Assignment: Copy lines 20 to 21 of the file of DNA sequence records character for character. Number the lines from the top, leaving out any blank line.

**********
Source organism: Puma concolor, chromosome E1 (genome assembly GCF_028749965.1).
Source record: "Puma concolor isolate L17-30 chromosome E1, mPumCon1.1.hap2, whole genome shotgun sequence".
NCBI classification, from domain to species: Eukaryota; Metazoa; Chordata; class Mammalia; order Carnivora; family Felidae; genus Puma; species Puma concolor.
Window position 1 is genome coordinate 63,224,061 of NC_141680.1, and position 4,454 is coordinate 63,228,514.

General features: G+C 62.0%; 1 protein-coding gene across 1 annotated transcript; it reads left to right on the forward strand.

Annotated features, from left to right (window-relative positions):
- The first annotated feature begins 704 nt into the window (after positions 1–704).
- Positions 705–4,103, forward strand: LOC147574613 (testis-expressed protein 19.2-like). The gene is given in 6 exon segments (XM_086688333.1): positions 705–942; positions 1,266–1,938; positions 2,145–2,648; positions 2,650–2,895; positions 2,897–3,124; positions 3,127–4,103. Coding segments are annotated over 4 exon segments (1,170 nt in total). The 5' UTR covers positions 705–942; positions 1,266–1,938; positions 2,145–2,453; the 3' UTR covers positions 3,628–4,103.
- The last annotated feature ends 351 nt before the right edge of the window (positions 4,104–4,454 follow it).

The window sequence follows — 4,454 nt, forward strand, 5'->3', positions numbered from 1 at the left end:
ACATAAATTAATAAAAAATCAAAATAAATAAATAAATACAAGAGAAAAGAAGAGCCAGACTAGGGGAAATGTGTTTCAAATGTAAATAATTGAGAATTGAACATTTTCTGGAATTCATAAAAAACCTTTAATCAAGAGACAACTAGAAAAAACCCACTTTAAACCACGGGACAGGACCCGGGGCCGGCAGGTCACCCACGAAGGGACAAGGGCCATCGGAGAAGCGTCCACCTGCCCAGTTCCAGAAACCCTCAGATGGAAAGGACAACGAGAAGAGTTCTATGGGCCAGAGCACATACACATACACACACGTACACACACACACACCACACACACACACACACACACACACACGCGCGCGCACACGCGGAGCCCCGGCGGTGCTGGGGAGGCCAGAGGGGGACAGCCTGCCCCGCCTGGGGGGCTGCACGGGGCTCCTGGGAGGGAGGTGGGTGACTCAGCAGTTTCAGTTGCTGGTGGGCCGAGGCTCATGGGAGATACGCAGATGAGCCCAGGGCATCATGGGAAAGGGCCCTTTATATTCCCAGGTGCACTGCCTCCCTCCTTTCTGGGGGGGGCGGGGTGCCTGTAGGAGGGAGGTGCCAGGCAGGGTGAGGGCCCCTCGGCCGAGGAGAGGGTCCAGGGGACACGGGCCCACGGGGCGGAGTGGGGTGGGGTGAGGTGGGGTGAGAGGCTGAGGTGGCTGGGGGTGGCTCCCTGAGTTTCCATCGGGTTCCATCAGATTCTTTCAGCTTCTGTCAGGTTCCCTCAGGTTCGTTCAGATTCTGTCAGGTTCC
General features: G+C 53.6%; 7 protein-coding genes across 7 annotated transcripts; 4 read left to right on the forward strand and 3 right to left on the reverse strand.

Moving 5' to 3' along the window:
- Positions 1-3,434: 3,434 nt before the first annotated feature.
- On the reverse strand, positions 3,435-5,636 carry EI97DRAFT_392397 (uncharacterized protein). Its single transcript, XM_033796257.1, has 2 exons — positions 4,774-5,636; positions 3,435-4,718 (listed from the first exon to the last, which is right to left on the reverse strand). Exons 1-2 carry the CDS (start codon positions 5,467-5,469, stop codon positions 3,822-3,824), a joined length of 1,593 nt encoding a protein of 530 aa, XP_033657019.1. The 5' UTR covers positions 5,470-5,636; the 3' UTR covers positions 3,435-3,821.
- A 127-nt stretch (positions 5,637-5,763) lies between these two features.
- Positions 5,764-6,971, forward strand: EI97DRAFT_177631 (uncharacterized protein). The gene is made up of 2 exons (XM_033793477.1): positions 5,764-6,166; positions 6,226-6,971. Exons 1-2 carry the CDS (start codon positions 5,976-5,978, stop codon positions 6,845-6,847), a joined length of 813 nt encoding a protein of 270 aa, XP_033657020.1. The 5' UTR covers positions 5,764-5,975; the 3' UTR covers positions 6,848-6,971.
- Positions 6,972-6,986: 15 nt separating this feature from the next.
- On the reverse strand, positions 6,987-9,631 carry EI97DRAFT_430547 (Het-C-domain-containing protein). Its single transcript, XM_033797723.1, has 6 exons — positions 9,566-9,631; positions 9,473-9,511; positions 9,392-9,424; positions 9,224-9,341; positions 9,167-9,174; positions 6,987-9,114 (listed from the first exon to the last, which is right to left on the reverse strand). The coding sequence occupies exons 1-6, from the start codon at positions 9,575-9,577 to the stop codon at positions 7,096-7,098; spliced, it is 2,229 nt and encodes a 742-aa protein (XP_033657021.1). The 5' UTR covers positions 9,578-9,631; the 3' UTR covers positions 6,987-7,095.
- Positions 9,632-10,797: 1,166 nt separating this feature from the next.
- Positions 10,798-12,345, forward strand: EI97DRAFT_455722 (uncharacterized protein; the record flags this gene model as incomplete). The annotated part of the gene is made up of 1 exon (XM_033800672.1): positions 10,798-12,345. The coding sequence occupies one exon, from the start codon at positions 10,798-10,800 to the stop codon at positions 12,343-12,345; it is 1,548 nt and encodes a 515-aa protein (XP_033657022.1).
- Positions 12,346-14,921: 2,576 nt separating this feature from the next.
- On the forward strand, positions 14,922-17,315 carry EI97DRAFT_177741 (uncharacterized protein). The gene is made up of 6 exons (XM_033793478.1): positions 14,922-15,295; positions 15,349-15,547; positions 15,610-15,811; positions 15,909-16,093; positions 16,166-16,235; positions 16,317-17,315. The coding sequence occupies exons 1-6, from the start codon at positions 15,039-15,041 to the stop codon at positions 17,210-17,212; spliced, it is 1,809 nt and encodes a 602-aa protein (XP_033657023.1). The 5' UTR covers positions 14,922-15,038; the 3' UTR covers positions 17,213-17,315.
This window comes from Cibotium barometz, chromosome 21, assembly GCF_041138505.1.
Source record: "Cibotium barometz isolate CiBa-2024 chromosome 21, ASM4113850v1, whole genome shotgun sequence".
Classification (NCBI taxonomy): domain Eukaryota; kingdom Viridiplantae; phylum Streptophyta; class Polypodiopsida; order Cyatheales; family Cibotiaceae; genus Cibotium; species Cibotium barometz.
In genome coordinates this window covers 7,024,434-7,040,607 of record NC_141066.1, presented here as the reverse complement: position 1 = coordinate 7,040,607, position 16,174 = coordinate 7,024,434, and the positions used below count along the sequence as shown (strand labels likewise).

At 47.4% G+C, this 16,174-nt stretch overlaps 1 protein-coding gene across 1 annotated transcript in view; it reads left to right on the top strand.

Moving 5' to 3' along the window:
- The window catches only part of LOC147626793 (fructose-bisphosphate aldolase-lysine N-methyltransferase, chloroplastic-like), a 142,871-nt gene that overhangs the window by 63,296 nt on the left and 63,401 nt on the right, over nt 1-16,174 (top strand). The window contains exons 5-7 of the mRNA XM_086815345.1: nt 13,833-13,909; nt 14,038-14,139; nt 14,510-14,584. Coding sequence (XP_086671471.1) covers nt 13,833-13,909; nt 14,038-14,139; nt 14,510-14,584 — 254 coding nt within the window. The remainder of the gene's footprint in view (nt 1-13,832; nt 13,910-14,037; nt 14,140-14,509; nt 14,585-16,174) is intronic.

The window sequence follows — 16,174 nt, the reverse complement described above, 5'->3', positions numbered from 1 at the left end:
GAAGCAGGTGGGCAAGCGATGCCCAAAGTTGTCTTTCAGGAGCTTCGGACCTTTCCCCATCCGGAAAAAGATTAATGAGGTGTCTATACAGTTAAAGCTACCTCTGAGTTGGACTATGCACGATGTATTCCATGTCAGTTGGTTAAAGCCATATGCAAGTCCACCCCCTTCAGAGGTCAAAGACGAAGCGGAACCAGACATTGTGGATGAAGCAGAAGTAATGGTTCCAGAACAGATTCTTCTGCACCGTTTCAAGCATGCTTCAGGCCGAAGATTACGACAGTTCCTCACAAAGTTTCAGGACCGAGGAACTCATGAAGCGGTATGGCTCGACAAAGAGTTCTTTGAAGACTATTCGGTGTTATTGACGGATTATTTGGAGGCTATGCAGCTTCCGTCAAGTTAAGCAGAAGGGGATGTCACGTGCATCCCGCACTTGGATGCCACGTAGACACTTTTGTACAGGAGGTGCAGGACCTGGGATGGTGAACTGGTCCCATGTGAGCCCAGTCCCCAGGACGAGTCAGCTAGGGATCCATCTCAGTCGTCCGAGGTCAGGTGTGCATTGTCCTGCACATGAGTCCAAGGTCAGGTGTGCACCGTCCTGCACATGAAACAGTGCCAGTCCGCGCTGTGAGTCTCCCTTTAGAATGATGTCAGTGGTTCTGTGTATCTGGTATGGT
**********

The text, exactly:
- Positions 9,632-10,797: 1,166 nt separating this feature from the next.
- Positions 10,798-12,345, forward strand: EI97DRAFT_455722 (uncharacterized protein; the record flags this gene model as incomplete). The annotated part of the gene is made up of 1 exon (XM_033800672.1): positions 10,798-12,345. The coding sequence occupies one exon, from the start codon at positions 10,798-10,800 to the stop codon at positions 12,343-12,345; it is 1,548 nt and encodes a 515-aa protein (XP_033657022.1).